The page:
Saturday, January 31, 2015

Article: When Parents Disagree – Focus on Treatment

One of the most common complaints I hear from parents is that the other parent does not believe in the label. It's very common and there are some very good reasons why this is so.  In fact, believe it or not, somewhere between 2004-2005, I was a non-believer. 

My latest article at Special-ism discusses this problem.  It outlines the reasons why this is so common and what to look for in your partner's background.  More importantly though, it points out many of the ways in which you can provide your child with much needed early intervention without the need for a label.

Click on through to read the article at Special-ism.

When Parents Disagree – Focus on Treatment

Don't forget, you can access all my past articles at Special-ism here.
and you can obtain a free eBook version of my earlier articles via the Google Play store or direct link here.

Tuesday, January 20, 2015

Interrogation: A Sci-Fi Webseries

One of the great things about the internet is that it has levelled the playing field (a little) for aspiring and creative writers, directors, actors and artists of every kind. Gone are the days when you need a huge corporation behind you in order to achieve recognition. 

Of course, transitioning from providing free to commercial content requires a little help in the form of good ratings and comments -- and that's where you come in.

Interrogation is a Sci-Fi web series which can be watched for FREE on YouTube.  So far there have been seven episodes and they're mostly around the ten minute mark.

The link is here;

This web series which is is female created and very character driven has obviously been produced on a tight budget, so you can't expect major special effects but it does have some pretty good production values.

More importantly however, the Interrogation series clearly celebrates diversity using disabled actors to play disabled characters -- something all too lacking in Hollywood.

The director of photography for all seven episodes has Asperger's syndrome, so please watch and rate the series to help support an individual on the spectrum and a group with a great future ahead of them.

Monday, January 12, 2015

Togetherness: A Dad’s Perspective on Marriage (First things First)

This is a re-post of an article from 2010 for "First things First" which was on a site which no longer exists. The "First things First" project was designed to remind parents that they need to look after themselves first in order to more effectively look after their children. This post has been lightly edited from the original content.
 - Gavin Bollard January 2015.

In traditional society, mothers and fathers tend to live in completely different worlds. The home, the kids and school are all in the mother’s realm while the father is more likely to take care of bread-winning and financial matters.

The working week has expanded to take in weekends and the hours of work have lengthened too, courtesy of the traffic problems.  Many fathers today hardly see their children and not because of the high divorce rate either.  It’s simply that they have to leave before the kids are awake and they don’t get home until after bedtime.  Some fathers have frequent out of state business which further reduces their family time.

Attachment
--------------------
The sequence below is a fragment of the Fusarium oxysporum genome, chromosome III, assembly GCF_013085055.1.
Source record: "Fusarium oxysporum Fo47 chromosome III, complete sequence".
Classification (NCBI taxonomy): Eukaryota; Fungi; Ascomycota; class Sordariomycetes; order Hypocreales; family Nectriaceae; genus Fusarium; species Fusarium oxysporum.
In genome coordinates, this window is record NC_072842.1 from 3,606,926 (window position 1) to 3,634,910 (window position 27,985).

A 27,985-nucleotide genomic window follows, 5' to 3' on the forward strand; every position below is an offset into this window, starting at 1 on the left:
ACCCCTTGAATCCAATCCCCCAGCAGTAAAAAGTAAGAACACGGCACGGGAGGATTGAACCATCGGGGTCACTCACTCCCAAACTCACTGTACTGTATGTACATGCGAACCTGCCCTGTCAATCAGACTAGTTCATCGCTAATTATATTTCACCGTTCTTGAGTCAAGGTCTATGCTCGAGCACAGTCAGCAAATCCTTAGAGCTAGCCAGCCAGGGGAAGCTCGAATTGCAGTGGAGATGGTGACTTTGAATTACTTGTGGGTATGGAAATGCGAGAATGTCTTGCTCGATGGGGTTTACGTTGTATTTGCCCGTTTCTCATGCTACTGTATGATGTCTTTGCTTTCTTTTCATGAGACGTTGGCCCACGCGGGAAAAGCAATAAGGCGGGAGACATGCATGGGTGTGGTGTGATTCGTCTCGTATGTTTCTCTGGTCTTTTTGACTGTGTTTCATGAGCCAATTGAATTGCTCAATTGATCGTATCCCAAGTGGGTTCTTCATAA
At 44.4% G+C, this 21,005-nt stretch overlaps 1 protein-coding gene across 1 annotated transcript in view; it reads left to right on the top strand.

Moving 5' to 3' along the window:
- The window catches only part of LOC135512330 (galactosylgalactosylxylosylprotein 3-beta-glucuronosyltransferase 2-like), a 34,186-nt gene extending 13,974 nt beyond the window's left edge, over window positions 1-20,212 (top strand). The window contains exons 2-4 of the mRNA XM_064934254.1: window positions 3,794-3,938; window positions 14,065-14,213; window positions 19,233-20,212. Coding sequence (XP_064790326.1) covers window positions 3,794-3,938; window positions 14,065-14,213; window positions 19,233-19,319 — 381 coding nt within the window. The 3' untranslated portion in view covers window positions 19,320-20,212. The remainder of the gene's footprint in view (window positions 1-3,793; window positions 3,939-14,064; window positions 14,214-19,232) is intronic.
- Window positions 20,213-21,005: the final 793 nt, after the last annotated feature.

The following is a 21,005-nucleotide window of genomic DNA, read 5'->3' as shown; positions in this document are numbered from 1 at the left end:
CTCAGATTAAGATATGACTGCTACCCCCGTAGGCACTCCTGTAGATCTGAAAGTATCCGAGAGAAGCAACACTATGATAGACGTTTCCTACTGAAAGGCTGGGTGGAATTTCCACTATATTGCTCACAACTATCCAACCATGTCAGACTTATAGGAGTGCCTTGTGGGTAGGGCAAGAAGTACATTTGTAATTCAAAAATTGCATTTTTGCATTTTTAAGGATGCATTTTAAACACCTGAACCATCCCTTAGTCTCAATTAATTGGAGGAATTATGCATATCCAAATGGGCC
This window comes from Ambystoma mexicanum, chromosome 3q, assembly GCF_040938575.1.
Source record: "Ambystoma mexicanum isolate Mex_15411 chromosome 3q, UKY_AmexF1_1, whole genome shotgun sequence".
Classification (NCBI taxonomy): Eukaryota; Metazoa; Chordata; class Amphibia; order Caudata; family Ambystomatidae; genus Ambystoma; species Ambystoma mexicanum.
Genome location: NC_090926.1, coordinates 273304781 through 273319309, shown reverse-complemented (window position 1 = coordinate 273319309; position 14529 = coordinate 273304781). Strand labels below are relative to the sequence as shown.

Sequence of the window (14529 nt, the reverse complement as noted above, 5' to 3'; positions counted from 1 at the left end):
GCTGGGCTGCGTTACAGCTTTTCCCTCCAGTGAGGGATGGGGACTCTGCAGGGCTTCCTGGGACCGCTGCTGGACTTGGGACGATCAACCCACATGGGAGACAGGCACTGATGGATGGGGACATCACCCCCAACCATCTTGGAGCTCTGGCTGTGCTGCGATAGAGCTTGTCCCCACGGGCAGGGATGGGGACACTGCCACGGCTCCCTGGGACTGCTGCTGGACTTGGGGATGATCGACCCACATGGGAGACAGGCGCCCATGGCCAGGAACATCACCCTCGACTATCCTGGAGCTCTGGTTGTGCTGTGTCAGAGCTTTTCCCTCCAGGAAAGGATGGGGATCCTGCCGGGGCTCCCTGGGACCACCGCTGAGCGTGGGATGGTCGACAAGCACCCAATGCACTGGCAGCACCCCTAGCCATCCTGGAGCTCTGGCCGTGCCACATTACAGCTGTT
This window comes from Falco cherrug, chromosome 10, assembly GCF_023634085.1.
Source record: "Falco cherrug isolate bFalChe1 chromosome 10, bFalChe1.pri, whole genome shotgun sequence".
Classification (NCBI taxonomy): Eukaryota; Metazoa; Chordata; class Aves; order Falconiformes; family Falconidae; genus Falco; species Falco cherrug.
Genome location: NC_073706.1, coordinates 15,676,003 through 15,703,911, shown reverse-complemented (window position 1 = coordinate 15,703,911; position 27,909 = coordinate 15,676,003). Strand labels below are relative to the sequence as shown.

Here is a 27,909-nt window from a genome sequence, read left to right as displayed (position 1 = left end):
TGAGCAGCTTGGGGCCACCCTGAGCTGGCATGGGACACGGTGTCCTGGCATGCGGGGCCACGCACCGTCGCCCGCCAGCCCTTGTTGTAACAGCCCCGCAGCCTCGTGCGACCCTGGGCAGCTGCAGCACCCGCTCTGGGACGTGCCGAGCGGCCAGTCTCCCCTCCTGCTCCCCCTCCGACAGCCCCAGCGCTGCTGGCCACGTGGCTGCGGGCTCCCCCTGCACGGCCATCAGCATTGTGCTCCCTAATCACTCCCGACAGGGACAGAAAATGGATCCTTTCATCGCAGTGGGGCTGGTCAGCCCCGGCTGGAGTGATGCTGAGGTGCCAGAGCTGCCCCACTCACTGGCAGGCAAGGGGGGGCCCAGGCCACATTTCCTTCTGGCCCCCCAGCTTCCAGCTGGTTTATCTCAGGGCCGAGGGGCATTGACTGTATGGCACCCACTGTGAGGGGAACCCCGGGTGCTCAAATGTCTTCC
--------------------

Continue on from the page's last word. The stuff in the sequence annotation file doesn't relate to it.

Today’s fathers are simply fighting for free time. We are weekend fathers, trying desperately to squeeze a week of family time into a few spare hours on the weekend.

Of course, our children are “perfect” from our point of view. We only see them in fleeting glimpses and our rarity makes us exciting.  The kids tend to behave for us because we have that “less familiar” quality that mom and their teachers simply don’t have anymore.

We have no idea what our families go through from week to week because we’re simply not there. It becomes easy to turn a blind eye to the problems of school and home and to those “labels” we keep hearing about.  Let’s face it.  After a week of hard work and after we've completed our manly chores around the house, we just want some time to ourselves.

Sometimes we’ll fool ourselves into thinking that we’re doing a good thing by looking after the kids for the day while our wives go out to enjoy themselves.  Sometimes, it really is a good thing because mothers certainly need a break but sometimes it isn't.

The truth is that we’re getting stuck in the rut of everyday life and that we've forgotten the importance of our relationships.  Without love, sharing and support, our lives are empty and despite our hard exteriors, fathers need love too.

Since it’s obvious that time is our biggest enemy, it makes sense that the most important thing for us to do is to make time for ourselves.  There are lots of ways to make that extra time;

Reduce your working hours.
Seriously, work and money are very important but there are other jobs and if your workplace can’t be supportive of your needs as a family man, then it’s time to move on.  If you've taken out a giant mortgage and you need to work long hours to pay it off, then perhaps it’s time to consider whether it’s really worth the effort.  Chances are, you took out that mortgage before you really understood the demands of parenthood – certainly before you realized that you had special needs children who would require much more time and money than other children.

You weren't put on this earth to earn money for someone else’s company.  You need to put family first and sometimes that means lowering your material goals to something that allows you to “live”.

Of course, if you’re working for yourself, then you really only have yourself to blame.  It’s time to delegate the work, hire some subordinates or reduce those goals.

Get some help.